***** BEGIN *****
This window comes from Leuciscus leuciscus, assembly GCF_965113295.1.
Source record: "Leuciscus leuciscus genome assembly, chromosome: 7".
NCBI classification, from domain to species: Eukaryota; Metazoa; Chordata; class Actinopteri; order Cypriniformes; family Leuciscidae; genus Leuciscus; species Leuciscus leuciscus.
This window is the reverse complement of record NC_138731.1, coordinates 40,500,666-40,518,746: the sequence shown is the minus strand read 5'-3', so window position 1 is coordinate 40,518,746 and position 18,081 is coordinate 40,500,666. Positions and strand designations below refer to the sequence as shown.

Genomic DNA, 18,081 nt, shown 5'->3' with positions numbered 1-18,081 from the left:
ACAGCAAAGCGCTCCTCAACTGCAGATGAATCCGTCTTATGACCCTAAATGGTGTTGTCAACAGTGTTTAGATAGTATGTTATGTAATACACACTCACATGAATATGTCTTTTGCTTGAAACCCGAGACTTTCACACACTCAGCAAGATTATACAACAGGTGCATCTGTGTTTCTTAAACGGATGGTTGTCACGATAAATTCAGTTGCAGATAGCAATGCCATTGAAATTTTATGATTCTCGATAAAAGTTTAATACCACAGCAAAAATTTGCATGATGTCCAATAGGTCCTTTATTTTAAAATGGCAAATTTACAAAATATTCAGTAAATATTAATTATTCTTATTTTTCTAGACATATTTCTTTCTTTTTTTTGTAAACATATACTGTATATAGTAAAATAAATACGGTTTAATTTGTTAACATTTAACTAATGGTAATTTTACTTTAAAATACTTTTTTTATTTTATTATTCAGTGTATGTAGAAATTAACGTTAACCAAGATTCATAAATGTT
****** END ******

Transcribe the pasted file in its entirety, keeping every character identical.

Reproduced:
This window comes from Leuciscus leuciscus, assembly GCF_965113295.1.
Source record: "Leuciscus leuciscus genome assembly, chromosome: 7".
NCBI classification, from domain to species: Eukaryota; Metazoa; Chordata; class Actinopteri; order Cypriniformes; family Leuciscidae; genus Leuciscus; species Leuciscus leuciscus.
This window is the reverse complement of record NC_138731.1, coordinates 40,500,666-40,518,746: the sequence shown is the minus strand read 5'-3', so window position 1 is coordinate 40,518,746 and position 18,081 is coordinate 40,500,666. Positions and strand designations below refer to the sequence as shown.

Genomic DNA, 18,081 nt, shown 5'->3' with positions numbered 1-18,081 from the left:
ACAGCAAAGCGCTCCTCAACTGCAGATGAATCCGTCTTATGACCCTAAATGGTGTTGTCAACAGTGTTTAGATAGTATGTTATGTAATACACACTCACATGAATATGTCTTTTGCTTGAAACCCGAGACTTTCACACACTCAGCAAGATTATACAACAGGTGCATCTGTGTTTCTTAAACGGATGGTTGTCACGATAAATTCAGTTGCAGATAGCAATGCCATTGAAATTTTATGATTCTCGATAAAAGTTTAATACCACAGCAAAAATTTGCATGATGTCCAATAGGTCCTTTATTTTAAAATGGCAAATTTACAAAATATTCAGTAAATATTAATTATTCTTATTTTTCTAGACATATTTCTTTCTTTTTTTTGTAAACATATACTGTATATAGTAAAATAAATACGGTTTAATTTGTTAACATTTAACTAATGGTAATTTTACTTTAAAATACTTTTTTTATTTTATTATTCAGTGTATGTAGAAATTAACGTTAACCAAGATTCATAAATGTT